Sustainable’s High-Performance Residence In Toronto

With the recent annual honouring of Earth Day, let's talk about saving energy! For we Canadians, the costs to operate our homes can be quite hefty, especially given the extreme temperatures in Canada which vary dramatically with the seasons. One Toronto architecture firm - Sustainable. - took on the challenge to reduce expenses by designing a high-performance, multi-generational home called Risebrough Residence. Located in North York, Risebrough Residence's total energy demand is a whopping 75% lower than your typical, traditional housing.

How amazing is that?



Using readily-available construction materials in an innovative way, the architecture minimizes the overall energy consumption of the home. For instance, the staggered pitch of the rooflines allows for natural daylight to pass through clerestory windows while integrating the principles of convection draws fresh air from the garden level upwards throughout the rest of the dwelling.



The house is wrapped in a thick layer of mineral wool insulation with an air-tight building envelope that minimizes unwanted air-leakage. Derived from the Toronto Method of wall-assembly, the rule is to place 6-inches of mineral wool insulation outside the structure walls (and 3 inches within) so that it eliminates any thermal heat loss.



Two fully-ducted energy recovery ventilators (ERVs) manage controlled-ventilation, ensuring that fresh incoming air is efficiently heated by outgoing exhaust air. In a Blower-Door test, Sustainable. was able to detect air leakage and improve air-tightness to achieve a 35% reduction in energy use from ait-tightness improvements alone.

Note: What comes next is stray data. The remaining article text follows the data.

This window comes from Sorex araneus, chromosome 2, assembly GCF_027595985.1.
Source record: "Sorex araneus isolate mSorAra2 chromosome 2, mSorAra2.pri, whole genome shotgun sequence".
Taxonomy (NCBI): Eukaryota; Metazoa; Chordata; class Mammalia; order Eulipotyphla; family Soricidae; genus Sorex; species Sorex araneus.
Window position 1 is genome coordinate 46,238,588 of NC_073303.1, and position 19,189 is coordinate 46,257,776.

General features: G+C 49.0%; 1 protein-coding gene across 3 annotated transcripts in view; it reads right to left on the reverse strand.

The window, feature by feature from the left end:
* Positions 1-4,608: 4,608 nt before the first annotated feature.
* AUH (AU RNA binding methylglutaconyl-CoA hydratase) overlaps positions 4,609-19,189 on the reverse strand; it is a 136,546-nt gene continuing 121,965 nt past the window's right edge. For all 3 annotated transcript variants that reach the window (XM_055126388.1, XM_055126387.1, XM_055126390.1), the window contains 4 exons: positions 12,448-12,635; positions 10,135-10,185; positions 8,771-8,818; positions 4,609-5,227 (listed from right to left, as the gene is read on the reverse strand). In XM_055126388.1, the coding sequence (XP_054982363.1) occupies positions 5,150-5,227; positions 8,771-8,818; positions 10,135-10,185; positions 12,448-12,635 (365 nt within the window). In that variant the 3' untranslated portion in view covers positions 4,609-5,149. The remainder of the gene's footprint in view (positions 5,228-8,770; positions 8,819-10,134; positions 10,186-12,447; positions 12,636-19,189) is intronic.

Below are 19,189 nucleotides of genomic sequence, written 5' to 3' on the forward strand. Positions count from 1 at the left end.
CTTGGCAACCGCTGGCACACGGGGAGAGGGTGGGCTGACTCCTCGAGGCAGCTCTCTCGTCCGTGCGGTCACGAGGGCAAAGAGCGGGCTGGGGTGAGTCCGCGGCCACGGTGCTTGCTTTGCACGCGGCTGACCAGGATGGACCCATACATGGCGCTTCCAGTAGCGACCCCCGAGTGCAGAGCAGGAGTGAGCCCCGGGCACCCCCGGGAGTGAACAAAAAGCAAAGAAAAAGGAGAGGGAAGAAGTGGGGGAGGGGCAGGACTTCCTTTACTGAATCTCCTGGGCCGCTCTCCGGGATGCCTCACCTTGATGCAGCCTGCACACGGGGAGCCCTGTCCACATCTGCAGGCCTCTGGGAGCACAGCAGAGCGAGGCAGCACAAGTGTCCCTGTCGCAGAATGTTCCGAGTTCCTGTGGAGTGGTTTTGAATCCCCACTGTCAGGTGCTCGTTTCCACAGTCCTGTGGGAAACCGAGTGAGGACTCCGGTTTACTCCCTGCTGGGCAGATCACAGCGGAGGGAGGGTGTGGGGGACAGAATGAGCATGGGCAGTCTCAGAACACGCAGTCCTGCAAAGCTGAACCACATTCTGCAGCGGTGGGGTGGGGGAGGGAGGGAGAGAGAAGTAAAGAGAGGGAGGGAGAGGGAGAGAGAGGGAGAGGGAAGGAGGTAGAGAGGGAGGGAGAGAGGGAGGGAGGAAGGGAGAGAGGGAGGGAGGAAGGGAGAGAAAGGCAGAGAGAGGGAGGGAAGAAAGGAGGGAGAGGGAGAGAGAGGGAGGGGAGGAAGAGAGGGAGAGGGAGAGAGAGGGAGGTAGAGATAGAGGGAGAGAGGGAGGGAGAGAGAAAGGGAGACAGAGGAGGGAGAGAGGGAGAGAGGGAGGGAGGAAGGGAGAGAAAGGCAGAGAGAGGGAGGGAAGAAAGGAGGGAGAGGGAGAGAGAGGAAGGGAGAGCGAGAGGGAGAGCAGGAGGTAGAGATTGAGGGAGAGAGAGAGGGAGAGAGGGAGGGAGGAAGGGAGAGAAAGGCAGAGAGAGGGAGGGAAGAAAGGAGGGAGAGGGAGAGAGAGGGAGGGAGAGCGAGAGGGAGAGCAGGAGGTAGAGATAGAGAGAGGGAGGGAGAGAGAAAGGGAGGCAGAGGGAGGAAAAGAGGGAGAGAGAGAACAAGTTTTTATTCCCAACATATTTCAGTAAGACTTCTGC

Seen here: Floor heating at its best!


During construction, it was effectively demonstrated that this home could be heated with the equivalent of only TWO hair dryers! As seen in the image above, the house utilizes hydronic in-floor radiant heating powered by a high-efficiency natural gas boiler. Furthermore, the majority of mechanical heat loads were reduced by implementing passive design methods.





Did you know that Canada, on average, is experiencing global-warming twice the global rate than the rest of the world? With the increasing occurrence of extreme weather impacting climate change, it's essential we embrace, and integrate, available design and technological solutions which reduce costs and respect the environment.  

We hope this post inspires you to conserve energy in your own home. 

In an Earth lovin’, tree-huggin’ state of mind? Check out some of these other posts on sustainable Canadian architecture:

K-House By Office Ou In Dundas, Ontario

The Straw Bale House In Cavan, Ontario By Scott Shields Architects

The Castleton Residence: Ontario’s First Ever Rammed Earth Home


All photos courtesy of Sustainable.


This article was researched and written by Agnes Yuen, an Architectural Science student at Ryerson University.

Posted In: Ontario

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